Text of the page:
Photo: Jennifer Molnar @ The Nature Conservancy
By Jennifer Molnar, Managing Director and Lead Scientist of The Nature Conservancy’s Center for Sustainability Science
Recently, I watched my 5-year-old nephew and 2-year-old twin nieces dig into my mom’s garden in New Jersey—looking for worms and pill bugs and other crawling treasures in the early spring dirt.
It brought back early memories of doing the same with my sister—digging into the dirt, trampling through creeks, climbing trees. Exploring nature, and finding cool things.
My interest in science started in moments like that.
It was fun to find new things. And then I became curious and started asking questions. Why does that animal live there? Why is it that color? What does it eat?
Science is about understanding the world and how it works, and I was beginning by exploring my neighborhood.
The more I’ve explored, the more I’ve learned how integral science is in our lives. By knowing how plants grow, we can raise crops that feed us. Biology and chemistry allow us to learn about diseases and how we can fight them.
Science also shows us how interdependent our world is and how much we depend on nature.
For example, water doesn’t just come into our homes through a pipe. It starts by falling from the sky, then it flows over land before joining with a river or lake and ultimately traveling through that pipe. What that water flows over makes a big difference in how clean it is. Flowing over the pavement of city streets and parking lots, it picks up contaminants like gasoline, motor oil, and trash. Flowing through a forest, the ground can act like a sponge, absorbing and filtering the water.
The Nature Conservancy participates in the Earth Day March for Science on the National Mall in Washington, DC, April 22, 2017. Photo © Lawrence Jackson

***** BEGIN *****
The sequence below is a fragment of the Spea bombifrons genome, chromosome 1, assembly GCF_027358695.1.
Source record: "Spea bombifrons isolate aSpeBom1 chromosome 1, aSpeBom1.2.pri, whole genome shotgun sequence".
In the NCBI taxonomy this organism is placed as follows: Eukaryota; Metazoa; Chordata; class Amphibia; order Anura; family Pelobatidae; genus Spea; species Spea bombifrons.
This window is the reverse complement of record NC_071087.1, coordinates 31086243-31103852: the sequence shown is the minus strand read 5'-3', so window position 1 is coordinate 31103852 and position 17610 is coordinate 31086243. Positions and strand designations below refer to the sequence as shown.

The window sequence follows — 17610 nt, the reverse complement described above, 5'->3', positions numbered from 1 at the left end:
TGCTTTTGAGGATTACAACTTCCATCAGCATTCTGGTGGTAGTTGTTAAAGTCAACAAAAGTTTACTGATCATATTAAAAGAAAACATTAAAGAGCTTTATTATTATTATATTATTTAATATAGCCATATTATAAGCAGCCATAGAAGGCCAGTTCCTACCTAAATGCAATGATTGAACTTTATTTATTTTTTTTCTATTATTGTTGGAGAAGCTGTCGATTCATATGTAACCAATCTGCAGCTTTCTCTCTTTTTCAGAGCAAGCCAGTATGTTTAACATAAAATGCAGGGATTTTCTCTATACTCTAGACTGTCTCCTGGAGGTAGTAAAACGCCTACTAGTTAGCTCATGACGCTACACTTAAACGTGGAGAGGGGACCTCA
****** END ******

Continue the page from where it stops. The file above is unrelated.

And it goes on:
We can take advantage of nature’s role in protecting our water supply. Companies can not only look for efficiencies within their factories, but invest in conservation upstream to avoid the need to filter water. And cities can bring elements of nature into their urban spaces—using rain gardens and bioswales to allow rain water to flow more slowly and filter through the ground to enter waterways cleaner.
There are many other ways that nature supports our lives and our economy. Trees filter our air. Healthy soils are needed to grow healthy food. Fish from rivers and oceans feed us. And of course there are the intrinsic values of nature and benefits we get from just spending time in it—relieving stress and having fun.
Science allows us to make better decisions—including how we can better support nature so it keeps supporting us.
Science is also critical to addressing one of the biggest challenges we face today—climate change. We have seen evidence of changes that are already happening, with models indicating more will come if we don’t reduce greenhouse gas emissions. Sea levels are rising. Animals are changing migration patterns and farmers are shifting crop timing due to earlier springs. Weather events are becoming more extreme and less predictable.
Data on these changes allow our communities and companies to better understand the risks and develop solutions to adapt.
Unfortunately, despite the critical role science plays in our lives, its value today often gets questioned. And now in the United States, federal budgets and programs for science and conservation are threatened.
It is more important than ever for us to speak up for science, including the science of nature and its value.
As scientists, this includes communicating the importance of our work not only to peers, but also to broader audiences. To raise awareness of the role science plays in our lives, so it won’t be taken for granted.
All of us can speak up to support science through our votes and calls to government representatives. We can deliver the message that having science data and using it to inform our decisions—in policy, by companies, in our daily lives—is critical.
And I also hope that many more kids will see the wonder and awe of science like I did. Exploring their part of the world and asking questions, and then being inspired to keep asking questions through careers in science. They will be our next generation of explorers and problem solvers—helping us to better understand our world and what we can do so people and nature can thrive together.
Learn more information about the March for Science here: https://www.nature.org/marchforscience